Tag Archives: discipleship

Authentic Living in a World of Imitation Games and Fictional Lives?

Are you living your own life, or is it being lived for you by some other force? From where did you get the script for your life? Do you know who cast you in the role you are playing? Are the passions and thoughts and goals that drive you through life based on reality, or are they elements of fictional story-world? Most people never ask such questions. They just live as they are told to live. They seek what others seek, love and fear what others love and fear. They worry about what concerns others. Most of us are simply personifications of the values, loves, and dreams of the society in which we live. We are the hosts within which live society’s demons. There is nothing inside. There is no substance to us. Take away our masks, costumes, and memorized lines, and nothing remains. And this is not my pessimism speaking; it’s the clear-eyed teaching of Jesus and his apostles.

In the parable of the sower (Mark 4:1-20), Jesus warned his disciples that their mission to preach the good news would not meet with complete success. He speaks of four different reactions they will receive. The third one strikes me as highly relevant to our situation:

18 Still others, like seed sown among thorns, hear the word; 19 but the worries of this life, the deceitfulness of wealth and the desires for other things come in and choke the word, making it unfruitful.

The seed of God’s word can impart truth and authentic life. As it enlightens and enlivens us we become “fruitful,” that is to say, we begin to live the life we were meant to live and become what we were meant to be. But if we focus on “this life” we will grow anxious about what might harm us. We are deceived into a false sense of security by wealth. We are driven by our animal passions to seek immediate pleasure and by our human passions toward envy, jealously, anger, and hatred. With our minds full of other things, we can’t think about the life that exists in God.

And of course we must listen to John when he urges us:

15 Do not love the world or anything in the world. If anyone loves the world, love for the Father is not in them. 16 For everything in the world—the lust of the flesh, the lust of the eyes, and the pride of life—comes not from the Father but from the world.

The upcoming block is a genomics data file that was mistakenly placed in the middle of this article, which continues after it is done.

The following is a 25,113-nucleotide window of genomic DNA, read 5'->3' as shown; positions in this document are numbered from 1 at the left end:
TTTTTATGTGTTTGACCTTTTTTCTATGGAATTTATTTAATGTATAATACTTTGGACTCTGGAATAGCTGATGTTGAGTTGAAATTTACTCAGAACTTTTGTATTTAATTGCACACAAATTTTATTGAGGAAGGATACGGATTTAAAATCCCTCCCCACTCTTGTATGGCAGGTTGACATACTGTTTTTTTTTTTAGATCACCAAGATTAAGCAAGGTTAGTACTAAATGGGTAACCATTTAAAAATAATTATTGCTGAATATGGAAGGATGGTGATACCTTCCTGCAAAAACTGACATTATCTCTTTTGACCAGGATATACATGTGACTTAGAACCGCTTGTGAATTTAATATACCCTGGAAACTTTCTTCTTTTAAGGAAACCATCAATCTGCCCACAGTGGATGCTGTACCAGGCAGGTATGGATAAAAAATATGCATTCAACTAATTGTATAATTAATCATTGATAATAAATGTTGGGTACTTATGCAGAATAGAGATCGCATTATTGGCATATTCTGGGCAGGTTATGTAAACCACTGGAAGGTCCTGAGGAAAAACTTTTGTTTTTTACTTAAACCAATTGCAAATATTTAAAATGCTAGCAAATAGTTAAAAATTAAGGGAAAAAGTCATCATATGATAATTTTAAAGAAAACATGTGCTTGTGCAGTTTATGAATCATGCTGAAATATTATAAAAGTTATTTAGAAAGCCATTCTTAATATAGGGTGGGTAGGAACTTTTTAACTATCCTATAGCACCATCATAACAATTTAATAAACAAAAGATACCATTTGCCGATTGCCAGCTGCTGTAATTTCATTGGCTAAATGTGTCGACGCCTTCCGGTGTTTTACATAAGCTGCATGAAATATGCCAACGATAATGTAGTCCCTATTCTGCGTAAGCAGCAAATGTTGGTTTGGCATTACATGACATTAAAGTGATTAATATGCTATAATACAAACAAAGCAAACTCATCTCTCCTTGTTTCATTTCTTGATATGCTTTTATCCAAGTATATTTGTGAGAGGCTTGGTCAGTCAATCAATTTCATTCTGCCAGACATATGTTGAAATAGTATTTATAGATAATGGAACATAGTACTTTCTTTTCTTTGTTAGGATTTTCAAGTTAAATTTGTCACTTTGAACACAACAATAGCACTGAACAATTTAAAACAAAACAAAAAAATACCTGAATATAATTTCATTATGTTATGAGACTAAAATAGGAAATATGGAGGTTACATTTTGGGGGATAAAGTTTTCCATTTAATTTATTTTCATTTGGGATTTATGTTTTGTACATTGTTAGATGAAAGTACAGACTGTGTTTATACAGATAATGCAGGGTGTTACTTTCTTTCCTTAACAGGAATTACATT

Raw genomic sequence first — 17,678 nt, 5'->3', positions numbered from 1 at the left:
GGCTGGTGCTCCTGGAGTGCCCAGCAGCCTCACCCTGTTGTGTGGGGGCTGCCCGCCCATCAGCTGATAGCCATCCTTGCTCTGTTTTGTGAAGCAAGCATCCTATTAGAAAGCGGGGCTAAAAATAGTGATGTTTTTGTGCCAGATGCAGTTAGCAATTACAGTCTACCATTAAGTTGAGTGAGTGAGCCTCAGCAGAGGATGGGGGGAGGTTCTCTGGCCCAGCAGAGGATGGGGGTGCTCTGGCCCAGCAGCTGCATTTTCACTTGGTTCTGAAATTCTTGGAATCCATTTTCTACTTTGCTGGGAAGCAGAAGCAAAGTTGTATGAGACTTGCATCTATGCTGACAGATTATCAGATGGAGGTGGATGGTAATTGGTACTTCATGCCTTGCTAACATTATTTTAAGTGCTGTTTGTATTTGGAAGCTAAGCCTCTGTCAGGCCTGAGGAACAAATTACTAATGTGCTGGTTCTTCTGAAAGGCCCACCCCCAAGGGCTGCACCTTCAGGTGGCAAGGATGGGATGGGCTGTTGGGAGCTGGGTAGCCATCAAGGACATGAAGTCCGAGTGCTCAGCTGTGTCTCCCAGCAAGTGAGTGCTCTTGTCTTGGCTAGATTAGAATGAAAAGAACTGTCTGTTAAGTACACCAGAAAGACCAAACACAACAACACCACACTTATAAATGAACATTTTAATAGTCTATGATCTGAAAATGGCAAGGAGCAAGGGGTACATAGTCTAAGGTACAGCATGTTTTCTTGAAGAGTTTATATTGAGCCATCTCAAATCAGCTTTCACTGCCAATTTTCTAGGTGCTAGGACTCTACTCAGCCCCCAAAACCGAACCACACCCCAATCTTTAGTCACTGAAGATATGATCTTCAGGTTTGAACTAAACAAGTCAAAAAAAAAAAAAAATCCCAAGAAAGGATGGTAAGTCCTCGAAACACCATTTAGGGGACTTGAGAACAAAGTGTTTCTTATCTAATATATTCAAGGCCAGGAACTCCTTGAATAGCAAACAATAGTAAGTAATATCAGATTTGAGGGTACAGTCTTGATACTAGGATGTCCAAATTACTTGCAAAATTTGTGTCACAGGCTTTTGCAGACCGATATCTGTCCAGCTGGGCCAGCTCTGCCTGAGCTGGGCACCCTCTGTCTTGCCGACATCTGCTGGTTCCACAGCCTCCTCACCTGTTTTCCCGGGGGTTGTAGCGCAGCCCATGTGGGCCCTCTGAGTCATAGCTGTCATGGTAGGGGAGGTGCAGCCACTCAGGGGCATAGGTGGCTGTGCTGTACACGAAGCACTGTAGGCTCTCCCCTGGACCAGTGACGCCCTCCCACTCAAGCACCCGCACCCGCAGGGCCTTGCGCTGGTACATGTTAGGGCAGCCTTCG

“Love” in this text does not mean “unselfish self-giving to another.” It means desire for something as if it were the source of life and joy. When we seek our true lives in the world, we lose them completely. The world is driven by the irrational desire for pleasure, unbridled curiosity, and overweening pride, which is a feeling of self-generated, comparative worth based on falsehood.

Let’s now ask an even deeper question: What would it mean to live your own life? Where does one find the script for the real world? How do we get out of the fictional story-world into light of reality?

Popular culture recognizes to some degree the problem I’ve been describing. Its solution sounds simple: write your own script, cast yourself in the role of your choice, in defiance, live your own life! The problem with this advice is that it is but one more subtle and deceptive way the world’s demons colonize our minds. From where do you get the storyline for your script, and on what basis do you choose your role? How can you live you own life, if you don’t know in what your own life consists? The “do your own thing” approach to life always ends up living according to the lust of the flesh, the lust of the eyes, and the pride of life.” These things may feel like our true selves because they move us from within and are always with us, but this too is a deception. And when we live according to these feelings we are doing what everyone else is doing! The differences are superficial.

But Jesus said,

“I am the way, and the truth, and the life (John 14:6).

If you want to live your own life and not be colonized by the world and driven by irrational passions toward death and unhappiness, you must live according to truth. Authentic living is not about merely existing as a thing or in our automatic animal processes. It’s about acting to achieve goals, about becoming in actuality what we are potentially, and about embracing and enjoying good things. It’s about freedom. But apart from the truth about what goals are worth achieving, what we are meant to become, and what things are truly good, we cannot truly live. Apart from truth, freedom is an illusion.